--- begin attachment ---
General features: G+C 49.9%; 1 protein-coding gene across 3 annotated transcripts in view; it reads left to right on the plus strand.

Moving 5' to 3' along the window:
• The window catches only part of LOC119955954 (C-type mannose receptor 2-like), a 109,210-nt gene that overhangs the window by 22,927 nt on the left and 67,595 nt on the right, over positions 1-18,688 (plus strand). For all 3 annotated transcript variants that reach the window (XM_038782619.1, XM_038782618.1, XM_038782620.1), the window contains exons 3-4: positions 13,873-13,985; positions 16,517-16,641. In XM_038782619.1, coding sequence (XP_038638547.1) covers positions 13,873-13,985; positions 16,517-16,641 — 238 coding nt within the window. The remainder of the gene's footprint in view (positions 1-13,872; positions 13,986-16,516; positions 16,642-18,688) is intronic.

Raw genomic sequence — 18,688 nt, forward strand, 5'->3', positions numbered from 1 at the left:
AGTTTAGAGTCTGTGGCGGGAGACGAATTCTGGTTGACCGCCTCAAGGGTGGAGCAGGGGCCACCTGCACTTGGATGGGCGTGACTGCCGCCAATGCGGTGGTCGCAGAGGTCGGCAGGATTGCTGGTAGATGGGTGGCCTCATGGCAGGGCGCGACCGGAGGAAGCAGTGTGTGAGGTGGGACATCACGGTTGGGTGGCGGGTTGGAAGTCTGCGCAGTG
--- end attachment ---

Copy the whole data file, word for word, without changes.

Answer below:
General features: G+C 49.9%; 1 protein-coding gene across 3 annotated transcripts in view; it reads left to right on the plus strand.

Moving 5' to 3' along the window:
• The window catches only part of LOC119955954 (C-type mannose receptor 2-like), a 109,210-nt gene that overhangs the window by 22,927 nt on the left and 67,595 nt on the right, over positions 1-18,688 (plus strand). For all 3 annotated transcript variants that reach the window (XM_038782619.1, XM_038782618.1, XM_038782620.1), the window contains exons 3-4: positions 13,873-13,985; positions 16,517-16,641. In XM_038782619.1, coding sequence (XP_038638547.1) covers positions 13,873-13,985; positions 16,517-16,641 — 238 coding nt within the window. The remainder of the gene's footprint in view (positions 1-13,872; positions 13,986-16,516; positions 16,642-18,688) is intronic.

Raw genomic sequence — 18,688 nt, forward strand, 5'->3', positions numbered from 1 at the left:
AGTTTAGAGTCTGTGGCGGGAGACGAATTCTGGTTGACCGCCTCAAGGGTGGAGCAGGGGCCACCTGCACTTGGATGGGCGTGACTGCCGCCAATGCGGTGGTCGCAGAGGTCGGCAGGATTGCTGGTAGATGGGTGGCCTCATGGCAGGGCGCGACCGGAGGAAGCAGTGTGTGAGGTGGGACATCACGGTTGGGTGGCGGGTTGGAAGTCTGCGCAGTG